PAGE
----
UPDATED 1/28/14: This list has been updated with the most recent data as well as expanded to look at the top 8 film markets instead of top 4.
There are around 196 countries in the world, that is if you recognize independent entities like Vatican City and Kosovo as countries. This translates to around 56-61 territories in which Hollywood films are released (based on boxofficemojo), playing on approximately 130,000 cinema screens across the world. In box office terms, these territories are usually lumped into one of two categories, domestic (United States & Canada) and foreign (pretty much everyone else). Increasingly, the collective might of the foreign market is more important than domestic, as the domestic market grew 12% from 2008-2012 vs. the 32% growth of the foreign market. As a result, the foreign market now accounts for 69% of global box office revenue. However, Hollywood is still puzzled by just what plays huge overseas (Pacific Rim) versus that which does not (47 Ronin).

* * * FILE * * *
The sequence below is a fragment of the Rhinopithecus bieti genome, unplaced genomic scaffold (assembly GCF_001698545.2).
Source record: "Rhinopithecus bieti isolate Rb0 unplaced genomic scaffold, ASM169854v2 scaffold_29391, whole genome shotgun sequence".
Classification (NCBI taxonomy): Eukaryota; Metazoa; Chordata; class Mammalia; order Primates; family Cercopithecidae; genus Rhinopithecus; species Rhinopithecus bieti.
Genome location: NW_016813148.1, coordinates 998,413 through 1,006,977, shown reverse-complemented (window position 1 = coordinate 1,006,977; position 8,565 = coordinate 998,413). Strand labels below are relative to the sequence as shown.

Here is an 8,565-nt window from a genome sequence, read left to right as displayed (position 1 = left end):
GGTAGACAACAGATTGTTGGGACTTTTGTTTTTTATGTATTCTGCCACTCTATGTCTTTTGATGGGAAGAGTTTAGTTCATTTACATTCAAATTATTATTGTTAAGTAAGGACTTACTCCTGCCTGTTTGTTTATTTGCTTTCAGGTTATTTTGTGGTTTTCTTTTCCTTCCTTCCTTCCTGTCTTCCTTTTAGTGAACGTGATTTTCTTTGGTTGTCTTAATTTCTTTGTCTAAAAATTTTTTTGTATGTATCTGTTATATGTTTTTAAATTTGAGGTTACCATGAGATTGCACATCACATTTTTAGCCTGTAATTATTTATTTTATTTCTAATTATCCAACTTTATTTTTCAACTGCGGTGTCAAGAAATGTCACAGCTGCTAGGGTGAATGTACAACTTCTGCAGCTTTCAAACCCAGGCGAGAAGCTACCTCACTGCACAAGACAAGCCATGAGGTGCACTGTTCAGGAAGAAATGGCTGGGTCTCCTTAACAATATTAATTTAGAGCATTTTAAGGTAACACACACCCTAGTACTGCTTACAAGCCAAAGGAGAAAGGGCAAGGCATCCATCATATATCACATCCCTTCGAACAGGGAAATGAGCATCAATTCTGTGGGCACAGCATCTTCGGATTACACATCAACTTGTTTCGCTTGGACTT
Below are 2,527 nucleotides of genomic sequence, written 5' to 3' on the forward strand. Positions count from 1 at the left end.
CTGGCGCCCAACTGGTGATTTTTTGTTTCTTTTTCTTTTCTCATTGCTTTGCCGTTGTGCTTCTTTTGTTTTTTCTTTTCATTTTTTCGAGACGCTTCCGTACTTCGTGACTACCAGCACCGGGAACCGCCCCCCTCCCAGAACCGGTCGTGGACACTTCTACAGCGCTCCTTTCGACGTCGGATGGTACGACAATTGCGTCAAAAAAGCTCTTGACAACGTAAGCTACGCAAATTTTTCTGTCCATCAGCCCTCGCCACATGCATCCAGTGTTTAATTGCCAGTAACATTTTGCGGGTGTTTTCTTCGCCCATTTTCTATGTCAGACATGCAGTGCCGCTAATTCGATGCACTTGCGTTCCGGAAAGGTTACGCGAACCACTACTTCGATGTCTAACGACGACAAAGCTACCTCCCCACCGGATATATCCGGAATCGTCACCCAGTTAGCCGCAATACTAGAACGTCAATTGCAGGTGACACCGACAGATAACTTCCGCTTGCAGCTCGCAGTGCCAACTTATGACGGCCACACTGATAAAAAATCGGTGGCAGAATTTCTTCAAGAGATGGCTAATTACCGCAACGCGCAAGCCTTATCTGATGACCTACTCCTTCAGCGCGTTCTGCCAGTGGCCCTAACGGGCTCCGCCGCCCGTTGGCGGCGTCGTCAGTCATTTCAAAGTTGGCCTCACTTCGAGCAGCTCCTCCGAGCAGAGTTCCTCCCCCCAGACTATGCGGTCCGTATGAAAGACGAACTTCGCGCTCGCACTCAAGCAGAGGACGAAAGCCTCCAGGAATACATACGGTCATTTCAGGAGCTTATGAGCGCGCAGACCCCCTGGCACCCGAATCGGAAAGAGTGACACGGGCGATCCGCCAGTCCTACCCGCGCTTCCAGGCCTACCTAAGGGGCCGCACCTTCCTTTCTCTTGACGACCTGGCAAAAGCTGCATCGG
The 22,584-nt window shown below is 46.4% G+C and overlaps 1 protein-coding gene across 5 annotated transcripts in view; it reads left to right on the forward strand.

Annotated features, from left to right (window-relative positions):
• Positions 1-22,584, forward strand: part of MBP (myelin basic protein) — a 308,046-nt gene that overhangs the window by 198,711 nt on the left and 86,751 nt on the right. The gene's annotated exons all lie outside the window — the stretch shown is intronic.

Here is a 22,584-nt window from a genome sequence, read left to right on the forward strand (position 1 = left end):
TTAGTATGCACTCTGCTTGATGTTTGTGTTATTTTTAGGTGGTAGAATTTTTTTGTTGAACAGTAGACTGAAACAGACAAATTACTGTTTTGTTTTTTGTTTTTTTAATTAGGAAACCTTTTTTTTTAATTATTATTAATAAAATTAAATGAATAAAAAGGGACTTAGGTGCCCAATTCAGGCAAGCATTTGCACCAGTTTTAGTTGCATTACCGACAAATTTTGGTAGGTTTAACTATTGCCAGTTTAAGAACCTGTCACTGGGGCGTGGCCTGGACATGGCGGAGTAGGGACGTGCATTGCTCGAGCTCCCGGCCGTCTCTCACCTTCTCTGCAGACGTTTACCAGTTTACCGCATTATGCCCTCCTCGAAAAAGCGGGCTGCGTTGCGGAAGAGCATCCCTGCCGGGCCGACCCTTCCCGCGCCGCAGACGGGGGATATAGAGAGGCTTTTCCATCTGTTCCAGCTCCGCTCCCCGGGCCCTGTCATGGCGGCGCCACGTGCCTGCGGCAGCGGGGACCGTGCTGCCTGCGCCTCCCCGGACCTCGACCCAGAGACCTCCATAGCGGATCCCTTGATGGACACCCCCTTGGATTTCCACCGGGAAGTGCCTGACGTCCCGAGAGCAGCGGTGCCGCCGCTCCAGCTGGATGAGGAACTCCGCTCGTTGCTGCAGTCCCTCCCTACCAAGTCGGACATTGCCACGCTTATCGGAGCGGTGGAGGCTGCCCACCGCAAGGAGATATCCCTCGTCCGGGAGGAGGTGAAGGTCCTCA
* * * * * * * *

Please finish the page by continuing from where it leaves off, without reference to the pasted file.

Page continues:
By virtue of lumping the various countries into an either/or category the importance of each individual country can get lost in the conversation. Which individual countries actually account for the highest percentage of global box office revenue? Actually, that’s still kind of hard to tell since when we say the United States we really mean the United States and Canada, and when we we say the U.K. we really mean the U.K., Ireland, and Malta. However, based upon the information we have let’s take a moment to look at the top 8 individual markets, and how each one fared in 2013.
1. United States/Canada
The United States/Canada accounts for approximately 31% of global box office gross.
- 2013 Collective Gross: $10.9 billion
- 2012 Collective Gross: $10.8 billion
- Year-to-Year Improvement: Business was up 0.8% after 2012’s total had been a 6.5% improvement over 2011’s total. Of course, 2012 was boosted by colossal hits like The Avengers and The Dark Knight Rises. Either way, even though 2013 wasn’t a vast improvement over 2012 it was still enough to set a new record for collective box office gross. The improvement might simply be the result of the 9 cent increase in the average ticket price from 2012 to 2013. The result is that there were actually slightly more (0.4% more in fact) tickets sold in 2012 than in 2013.